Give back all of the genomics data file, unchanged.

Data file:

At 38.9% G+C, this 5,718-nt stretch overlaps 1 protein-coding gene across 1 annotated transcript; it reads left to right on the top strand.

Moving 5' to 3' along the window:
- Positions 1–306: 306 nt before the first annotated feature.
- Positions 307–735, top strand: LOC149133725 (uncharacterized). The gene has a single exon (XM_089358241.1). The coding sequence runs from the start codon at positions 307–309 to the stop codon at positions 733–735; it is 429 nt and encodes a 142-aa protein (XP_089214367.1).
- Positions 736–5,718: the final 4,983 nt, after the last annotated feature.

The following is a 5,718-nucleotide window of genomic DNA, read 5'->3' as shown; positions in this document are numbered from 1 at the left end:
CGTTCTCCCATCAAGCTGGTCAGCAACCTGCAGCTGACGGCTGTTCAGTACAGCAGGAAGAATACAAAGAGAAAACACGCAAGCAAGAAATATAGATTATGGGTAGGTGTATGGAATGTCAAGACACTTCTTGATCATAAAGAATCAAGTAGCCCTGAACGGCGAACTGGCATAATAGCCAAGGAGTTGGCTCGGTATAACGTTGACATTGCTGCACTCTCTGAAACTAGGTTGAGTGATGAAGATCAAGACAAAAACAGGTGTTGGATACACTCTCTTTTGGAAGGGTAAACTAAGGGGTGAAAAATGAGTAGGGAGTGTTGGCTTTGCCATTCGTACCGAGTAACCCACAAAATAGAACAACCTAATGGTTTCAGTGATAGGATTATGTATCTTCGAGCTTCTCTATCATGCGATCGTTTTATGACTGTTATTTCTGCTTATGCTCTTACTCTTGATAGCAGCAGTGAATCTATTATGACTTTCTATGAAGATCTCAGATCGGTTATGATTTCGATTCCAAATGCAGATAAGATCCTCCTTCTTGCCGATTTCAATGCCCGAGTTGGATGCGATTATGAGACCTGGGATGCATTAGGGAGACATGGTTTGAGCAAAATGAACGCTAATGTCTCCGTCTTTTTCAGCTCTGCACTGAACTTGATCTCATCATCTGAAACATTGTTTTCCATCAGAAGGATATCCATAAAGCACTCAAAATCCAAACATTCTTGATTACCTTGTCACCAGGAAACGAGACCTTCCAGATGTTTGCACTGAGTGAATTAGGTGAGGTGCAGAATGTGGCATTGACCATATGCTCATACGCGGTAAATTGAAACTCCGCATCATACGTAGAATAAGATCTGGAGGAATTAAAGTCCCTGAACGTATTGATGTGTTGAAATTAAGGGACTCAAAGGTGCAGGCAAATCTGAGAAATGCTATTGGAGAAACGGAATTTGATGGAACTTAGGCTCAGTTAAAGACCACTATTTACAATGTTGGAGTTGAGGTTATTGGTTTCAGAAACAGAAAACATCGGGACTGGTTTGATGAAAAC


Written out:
At 38.9% G+C, this 5,718-nt stretch overlaps 1 protein-coding gene across 1 annotated transcript; it reads left to right on the top strand.

Moving 5' to 3' along the window:
- Positions 1–306: 306 nt before the first annotated feature.
- Positions 307–735, top strand: LOC149133725 (uncharacterized). The gene has a single exon (XM_089358241.1). The coding sequence runs from the start codon at positions 307–309 to the stop codon at positions 733–735; it is 429 nt and encodes a 142-aa protein (XP_089214367.1).
- Positions 736–5,718: the final 4,983 nt, after the last annotated feature.

The following is a 5,718-nucleotide window of genomic DNA, read 5'->3' as shown; positions in this document are numbered from 1 at the left end:
CGTTCTCCCATCAAGCTGGTCAGCAACCTGCAGCTGACGGCTGTTCAGTACAGCAGGAAGAATACAAAGAGAAAACACGCAAGCAAGAAATATAGATTATGGGTAGGTGTATGGAATGTCAAGACACTTCTTGATCATAAAGAATCAAGTAGCCCTGAACGGCGAACTGGCATAATAGCCAAGGAGTTGGCTCGGTATAACGTTGACATTGCTGCACTCTCTGAAACTAGGTTGAGTGATGAAGATCAAGACAAAAACAGGTGTTGGATACACTCTCTTTTGGAAGGGTAAACTAAGGGGTGAAAAATGAGTAGGGAGTGTTGGCTTTGCCATTCGTACCGAGTAACCCACAAAATAGAACAACCTAATGGTTTCAGTGATAGGATTATGTATCTTCGAGCTTCTCTATCATGCGATCGTTTTATGACTGTTATTTCTGCTTATGCTCTTACTCTTGATAGCAGCAGTGAATCTATTATGACTTTCTATGAAGATCTCAGATCGGTTATGATTTCGATTCCAAATGCAGATAAGATCCTCCTTCTTGCCGATTTCAATGCCCGAGTTGGATGCGATTATGAGACCTGGGATGCATTAGGGAGACATGGTTTGAGCAAAATGAACGCTAATGTCTCCGTCTTTTTCAGCTCTGCACTGAACTTGATCTCATCATCTGAAACATTGTTTTCCATCAGAAGGATATCCATAAAGCACTCAAAATCCAAACATTCTTGATTACCTTGTCACCAGGAAACGAGACCTTCCAGATGTTTGCACTGAGTGAATTAGGTGAGGTGCAGAATGTGGCATTGACCATATGCTCATACGCGGTAAATTGAAACTCCGCATCATACGTAGAATAAGATCTGGAGGAATTAAAGTCCCTGAACGTATTGATGTGTTGAAATTAAGGGACTCAAAGGTGCAGGCAAATCTGAGAAATGCTATTGGAGAAACGGAATTTGATGGAACTTAGGCTCAGTTAAAGACCACTATTTACAATGTTGGAGTTGAGGTTATTGGTTTCAGAAACAGAAAACATCGGGACTGGTTTGATGAAAAC